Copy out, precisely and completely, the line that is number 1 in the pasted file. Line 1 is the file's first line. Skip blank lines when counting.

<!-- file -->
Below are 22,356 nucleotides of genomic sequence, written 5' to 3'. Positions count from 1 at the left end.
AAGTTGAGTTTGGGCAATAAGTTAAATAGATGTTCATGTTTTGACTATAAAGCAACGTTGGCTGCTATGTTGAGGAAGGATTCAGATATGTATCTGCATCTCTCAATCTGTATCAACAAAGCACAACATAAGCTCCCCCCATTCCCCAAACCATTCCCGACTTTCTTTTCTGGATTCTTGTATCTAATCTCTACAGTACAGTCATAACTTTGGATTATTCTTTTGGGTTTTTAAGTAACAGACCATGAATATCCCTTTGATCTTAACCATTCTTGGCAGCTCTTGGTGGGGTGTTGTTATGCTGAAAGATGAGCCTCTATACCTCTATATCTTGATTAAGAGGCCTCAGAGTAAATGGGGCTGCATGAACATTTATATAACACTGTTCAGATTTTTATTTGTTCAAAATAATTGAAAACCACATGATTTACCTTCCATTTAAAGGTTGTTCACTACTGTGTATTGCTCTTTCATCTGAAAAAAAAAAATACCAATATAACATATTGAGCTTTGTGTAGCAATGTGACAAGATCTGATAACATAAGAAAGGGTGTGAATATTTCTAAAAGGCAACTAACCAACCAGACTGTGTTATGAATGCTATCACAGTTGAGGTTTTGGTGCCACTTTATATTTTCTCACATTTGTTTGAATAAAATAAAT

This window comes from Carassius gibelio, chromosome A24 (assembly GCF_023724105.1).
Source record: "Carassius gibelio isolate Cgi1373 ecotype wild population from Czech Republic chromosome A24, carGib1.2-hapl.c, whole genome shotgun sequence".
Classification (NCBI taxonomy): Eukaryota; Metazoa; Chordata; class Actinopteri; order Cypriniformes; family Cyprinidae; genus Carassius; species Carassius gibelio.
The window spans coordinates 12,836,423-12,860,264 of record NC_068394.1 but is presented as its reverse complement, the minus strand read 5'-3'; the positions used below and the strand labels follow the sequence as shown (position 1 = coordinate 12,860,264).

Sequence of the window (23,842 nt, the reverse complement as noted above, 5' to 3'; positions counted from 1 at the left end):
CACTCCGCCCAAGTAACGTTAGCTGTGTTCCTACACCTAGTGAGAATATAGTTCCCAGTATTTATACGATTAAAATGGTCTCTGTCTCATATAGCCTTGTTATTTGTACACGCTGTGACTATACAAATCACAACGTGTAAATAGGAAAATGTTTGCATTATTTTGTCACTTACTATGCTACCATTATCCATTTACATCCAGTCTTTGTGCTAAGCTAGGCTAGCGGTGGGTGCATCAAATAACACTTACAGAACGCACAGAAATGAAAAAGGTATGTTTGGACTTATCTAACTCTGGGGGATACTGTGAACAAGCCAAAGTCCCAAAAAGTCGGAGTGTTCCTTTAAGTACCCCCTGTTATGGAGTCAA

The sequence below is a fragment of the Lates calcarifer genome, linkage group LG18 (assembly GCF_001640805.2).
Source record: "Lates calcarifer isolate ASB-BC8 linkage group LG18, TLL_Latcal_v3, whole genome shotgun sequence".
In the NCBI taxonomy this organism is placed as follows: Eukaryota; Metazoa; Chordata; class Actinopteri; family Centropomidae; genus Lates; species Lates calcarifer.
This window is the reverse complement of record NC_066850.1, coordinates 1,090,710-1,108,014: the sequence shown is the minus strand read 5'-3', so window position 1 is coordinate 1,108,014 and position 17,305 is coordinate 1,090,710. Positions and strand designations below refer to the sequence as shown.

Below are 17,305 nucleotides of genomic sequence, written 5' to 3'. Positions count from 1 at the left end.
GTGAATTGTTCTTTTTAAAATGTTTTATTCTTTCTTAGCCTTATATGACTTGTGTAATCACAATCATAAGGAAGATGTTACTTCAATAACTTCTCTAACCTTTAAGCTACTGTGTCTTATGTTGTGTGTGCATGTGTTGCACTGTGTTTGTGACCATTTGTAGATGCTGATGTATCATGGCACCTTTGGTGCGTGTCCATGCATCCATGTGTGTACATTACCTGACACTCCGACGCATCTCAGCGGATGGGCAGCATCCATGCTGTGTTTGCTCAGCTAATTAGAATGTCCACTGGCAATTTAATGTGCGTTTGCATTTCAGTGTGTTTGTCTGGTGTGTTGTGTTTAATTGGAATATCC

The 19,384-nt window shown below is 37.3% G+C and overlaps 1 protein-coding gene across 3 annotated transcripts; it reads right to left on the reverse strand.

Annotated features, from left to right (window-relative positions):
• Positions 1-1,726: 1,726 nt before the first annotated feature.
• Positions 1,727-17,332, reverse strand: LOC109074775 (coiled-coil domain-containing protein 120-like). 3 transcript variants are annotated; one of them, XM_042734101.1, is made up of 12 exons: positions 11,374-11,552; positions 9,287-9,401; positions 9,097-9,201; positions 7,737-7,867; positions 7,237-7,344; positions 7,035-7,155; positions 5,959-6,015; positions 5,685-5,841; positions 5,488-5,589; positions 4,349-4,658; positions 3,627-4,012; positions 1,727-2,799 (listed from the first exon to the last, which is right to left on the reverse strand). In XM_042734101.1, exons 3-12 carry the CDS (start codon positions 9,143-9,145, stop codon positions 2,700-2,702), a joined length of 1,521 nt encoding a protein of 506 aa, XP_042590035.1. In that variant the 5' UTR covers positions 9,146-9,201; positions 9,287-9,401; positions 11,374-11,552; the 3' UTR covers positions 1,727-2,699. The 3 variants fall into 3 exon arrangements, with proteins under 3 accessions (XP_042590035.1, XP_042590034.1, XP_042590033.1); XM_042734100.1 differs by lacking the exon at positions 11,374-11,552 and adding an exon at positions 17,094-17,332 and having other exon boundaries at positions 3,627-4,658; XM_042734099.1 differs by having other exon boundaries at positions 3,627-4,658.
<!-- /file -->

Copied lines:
Below are 22,356 nucleotides of genomic sequence, written 5' to 3'. Positions count from 1 at the left end.